Let’s get this out of the way right now: there is nobody named Margaret in the movie. The title is a reference to the Gerard Manley Hopkins poem “Spring and Fall” which opens with the line “Margaret, are you grieving?” and is read in the film by Matthew Broderick, who plays the teacher of the lead character, Lisa, a high schooler on the Upper West Side who is the inadvertent cause of a bus accident that kills a pedestrian. The poem and the film are about youth’s first reckoning with death and a realization of the world’s existence beyond themselves; when Lonergan wrote and conceived of the film, emotions over 9/11 were raw and even many years on it has a nervy energy, a sense that at any minute it might run off the rails. It unfolds in an operatic register in a way that risks turning off many viewers. But this is true to the film’s characters who may be “small” people but don’t live small lives, at least not to them. This is reflected in the film’s sound design, which is Altman-esque: the conversations of passersby are constantly muddying the main soundtrack, imbuing the city with a sense of liveliness that many other films would take as a given. And like Altman at his best, this is a generous film (perhaps to a fault), allowing every character, even the most minor ones, a voice and depth. The camera is constantly lingering on the New York City skyline, panning across gleaming buildings and slow motion citizens, as if to capture it all before any of the rest disappears. There’s something oddly refreshing about watching Lonergan spread his cinematic paint everywhere, even if it isn’t always conventionally satisfying.

It’s also refreshing to see a film grapple so fully with a young woman’s tumultuous coming of age. Lisa is a melodramatic, selfish person in the way most teenagers are melodramatic and selfish, and the realism of her character may be unpleasantly confrontational for some viewers; it can be difficult at times to watch how she manipulates and tortures those around her. The film’s true trajectory reveals itself as Lisa’s simultaneous wish to become a good person and realization of how often the world makes that challenging for adults. We never hear Lisa’s thoughts on the Hopkins poem; the camera cuts right after Broderick speaks her name. And anyway, how she feels about it will likely evolve. It’s part of growing up. Margaret, which experienced its own pains to get to the screen, knows that above all and is all the more rewarding for it.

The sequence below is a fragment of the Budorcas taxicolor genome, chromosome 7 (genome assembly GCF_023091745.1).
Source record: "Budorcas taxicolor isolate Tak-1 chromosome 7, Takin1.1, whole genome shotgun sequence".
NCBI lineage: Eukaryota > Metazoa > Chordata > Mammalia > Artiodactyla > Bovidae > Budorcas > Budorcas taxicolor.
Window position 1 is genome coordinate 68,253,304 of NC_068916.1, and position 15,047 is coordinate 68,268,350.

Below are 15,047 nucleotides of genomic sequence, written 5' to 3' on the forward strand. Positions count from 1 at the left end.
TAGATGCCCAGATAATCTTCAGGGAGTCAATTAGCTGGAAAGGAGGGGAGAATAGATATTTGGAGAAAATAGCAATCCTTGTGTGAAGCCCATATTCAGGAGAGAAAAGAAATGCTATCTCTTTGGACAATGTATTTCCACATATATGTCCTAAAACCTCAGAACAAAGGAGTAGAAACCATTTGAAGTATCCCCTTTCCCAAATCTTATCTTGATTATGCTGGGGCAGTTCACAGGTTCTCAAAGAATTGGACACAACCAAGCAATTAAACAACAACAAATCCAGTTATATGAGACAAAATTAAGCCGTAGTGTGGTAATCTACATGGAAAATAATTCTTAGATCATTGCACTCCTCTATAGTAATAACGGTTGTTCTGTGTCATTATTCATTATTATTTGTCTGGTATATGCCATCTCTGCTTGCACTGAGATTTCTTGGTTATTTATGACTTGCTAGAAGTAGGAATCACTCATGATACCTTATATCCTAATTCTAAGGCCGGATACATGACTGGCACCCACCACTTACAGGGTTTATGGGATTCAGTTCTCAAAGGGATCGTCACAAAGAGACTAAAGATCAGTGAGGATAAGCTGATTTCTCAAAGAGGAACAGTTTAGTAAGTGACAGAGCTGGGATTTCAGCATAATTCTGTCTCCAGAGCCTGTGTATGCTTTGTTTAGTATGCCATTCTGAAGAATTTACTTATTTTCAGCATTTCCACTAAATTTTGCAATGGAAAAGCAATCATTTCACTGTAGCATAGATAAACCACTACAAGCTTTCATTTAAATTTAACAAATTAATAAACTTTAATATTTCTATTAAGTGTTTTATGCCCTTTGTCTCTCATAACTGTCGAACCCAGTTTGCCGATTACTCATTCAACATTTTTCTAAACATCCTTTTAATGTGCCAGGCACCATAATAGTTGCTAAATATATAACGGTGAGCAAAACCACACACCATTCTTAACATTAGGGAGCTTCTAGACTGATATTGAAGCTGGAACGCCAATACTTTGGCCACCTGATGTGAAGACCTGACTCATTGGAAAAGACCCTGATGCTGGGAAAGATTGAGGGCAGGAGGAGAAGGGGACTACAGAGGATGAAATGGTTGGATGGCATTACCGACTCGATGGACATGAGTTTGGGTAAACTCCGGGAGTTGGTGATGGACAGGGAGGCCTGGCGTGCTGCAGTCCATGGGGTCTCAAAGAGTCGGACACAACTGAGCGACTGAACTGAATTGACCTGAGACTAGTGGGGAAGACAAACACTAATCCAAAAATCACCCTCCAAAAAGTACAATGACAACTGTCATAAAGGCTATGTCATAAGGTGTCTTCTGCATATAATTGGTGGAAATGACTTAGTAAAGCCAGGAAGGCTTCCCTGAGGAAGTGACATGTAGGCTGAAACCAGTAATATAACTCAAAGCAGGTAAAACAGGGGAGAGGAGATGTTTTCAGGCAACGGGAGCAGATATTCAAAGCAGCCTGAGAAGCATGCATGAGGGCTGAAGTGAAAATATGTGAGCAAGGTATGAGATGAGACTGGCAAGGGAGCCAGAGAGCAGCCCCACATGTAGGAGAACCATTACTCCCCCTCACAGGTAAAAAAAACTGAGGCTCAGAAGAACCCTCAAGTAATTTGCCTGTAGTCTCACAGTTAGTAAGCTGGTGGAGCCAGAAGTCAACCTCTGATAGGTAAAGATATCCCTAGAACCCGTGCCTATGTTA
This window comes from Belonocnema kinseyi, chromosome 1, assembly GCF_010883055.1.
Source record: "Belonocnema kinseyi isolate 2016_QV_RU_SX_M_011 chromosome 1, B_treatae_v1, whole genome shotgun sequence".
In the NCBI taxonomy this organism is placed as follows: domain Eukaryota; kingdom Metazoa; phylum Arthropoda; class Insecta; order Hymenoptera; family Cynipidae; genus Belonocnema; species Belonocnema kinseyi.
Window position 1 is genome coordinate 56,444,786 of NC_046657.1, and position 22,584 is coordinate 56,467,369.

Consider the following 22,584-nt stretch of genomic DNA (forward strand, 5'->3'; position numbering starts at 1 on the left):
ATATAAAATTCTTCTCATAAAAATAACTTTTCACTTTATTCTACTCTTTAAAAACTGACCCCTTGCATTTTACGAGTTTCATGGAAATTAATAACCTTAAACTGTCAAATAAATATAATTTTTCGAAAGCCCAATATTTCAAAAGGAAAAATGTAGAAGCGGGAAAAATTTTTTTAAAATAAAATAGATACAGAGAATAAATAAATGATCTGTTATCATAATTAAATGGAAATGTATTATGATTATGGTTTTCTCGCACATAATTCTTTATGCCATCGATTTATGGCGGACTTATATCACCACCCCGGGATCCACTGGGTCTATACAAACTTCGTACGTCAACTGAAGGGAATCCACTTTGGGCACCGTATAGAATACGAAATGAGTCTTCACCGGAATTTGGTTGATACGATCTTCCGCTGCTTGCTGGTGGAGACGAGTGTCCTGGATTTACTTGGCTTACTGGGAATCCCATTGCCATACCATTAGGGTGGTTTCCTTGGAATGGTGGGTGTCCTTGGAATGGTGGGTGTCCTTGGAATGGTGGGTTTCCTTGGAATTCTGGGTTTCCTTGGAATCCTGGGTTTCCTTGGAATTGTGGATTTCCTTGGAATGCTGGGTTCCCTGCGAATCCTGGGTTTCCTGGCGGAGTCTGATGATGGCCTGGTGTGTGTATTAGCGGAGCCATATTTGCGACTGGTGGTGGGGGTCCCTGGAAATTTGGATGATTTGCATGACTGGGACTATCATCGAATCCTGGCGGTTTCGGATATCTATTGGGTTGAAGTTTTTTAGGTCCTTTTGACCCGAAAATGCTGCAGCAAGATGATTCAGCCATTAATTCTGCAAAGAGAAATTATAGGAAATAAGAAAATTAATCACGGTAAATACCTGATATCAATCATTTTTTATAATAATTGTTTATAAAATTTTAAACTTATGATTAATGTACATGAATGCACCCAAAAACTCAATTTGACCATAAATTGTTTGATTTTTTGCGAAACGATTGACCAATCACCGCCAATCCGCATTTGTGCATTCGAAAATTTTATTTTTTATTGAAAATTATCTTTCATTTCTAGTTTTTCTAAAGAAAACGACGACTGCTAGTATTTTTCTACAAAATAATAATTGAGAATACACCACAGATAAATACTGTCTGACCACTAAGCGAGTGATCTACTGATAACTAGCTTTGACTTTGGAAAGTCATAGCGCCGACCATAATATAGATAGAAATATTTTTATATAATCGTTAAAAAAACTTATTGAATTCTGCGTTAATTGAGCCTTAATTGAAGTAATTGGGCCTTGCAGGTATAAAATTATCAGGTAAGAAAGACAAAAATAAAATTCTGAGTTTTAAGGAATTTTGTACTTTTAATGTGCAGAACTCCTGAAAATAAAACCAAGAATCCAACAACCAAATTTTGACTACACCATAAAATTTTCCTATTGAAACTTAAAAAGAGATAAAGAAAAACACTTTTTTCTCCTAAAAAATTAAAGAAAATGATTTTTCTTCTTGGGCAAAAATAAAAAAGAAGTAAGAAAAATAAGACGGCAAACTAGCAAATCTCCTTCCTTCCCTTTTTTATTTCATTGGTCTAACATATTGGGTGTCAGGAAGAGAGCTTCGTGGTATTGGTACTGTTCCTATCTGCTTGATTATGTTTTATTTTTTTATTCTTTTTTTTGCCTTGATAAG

The SportsAlcohol.com Podcast: Avengers Age of Ultron

Jesse

Jesse is a cofounder of SportsAlcohol.com even though he doesn't care for sports or alcohol. His favorite movie is Ron Howard's The Paper. I think. This is what happens when you don't write your own bio. I know for sure likes pie.

Avengers: Age of Ultron is the latest megahit from the Marvel Cinematic Universe, and it’s full of fun stuff to nerd out about. Rob, Nathaniel, Jesse, and Marisa saw the movie together over the weekend and talked about their Avengers Age of Ultron experience, touching upon superhero special effects, character balancing, the qualities of a good robot villain, comic book origins, the future of nerdery, and frenzied suggestions for post-credit tags that should have been. The discussion has many spoilers for the film so it will probably be more fun if you see the movie before listening to it.

This also marks the one-year anniversary of our foray into podcasting, with an episode featuring the same four nerds who got into Amazing Spider-Man 2 this time last year. If you like our thoughts on Age of Ultron, check out our past year’s worth of podcasts on sci-fi movies, superheroes, rock and roll, TV shows we love and hate, and plenty more.

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Major Cultural Event: Vampire Academy (2014)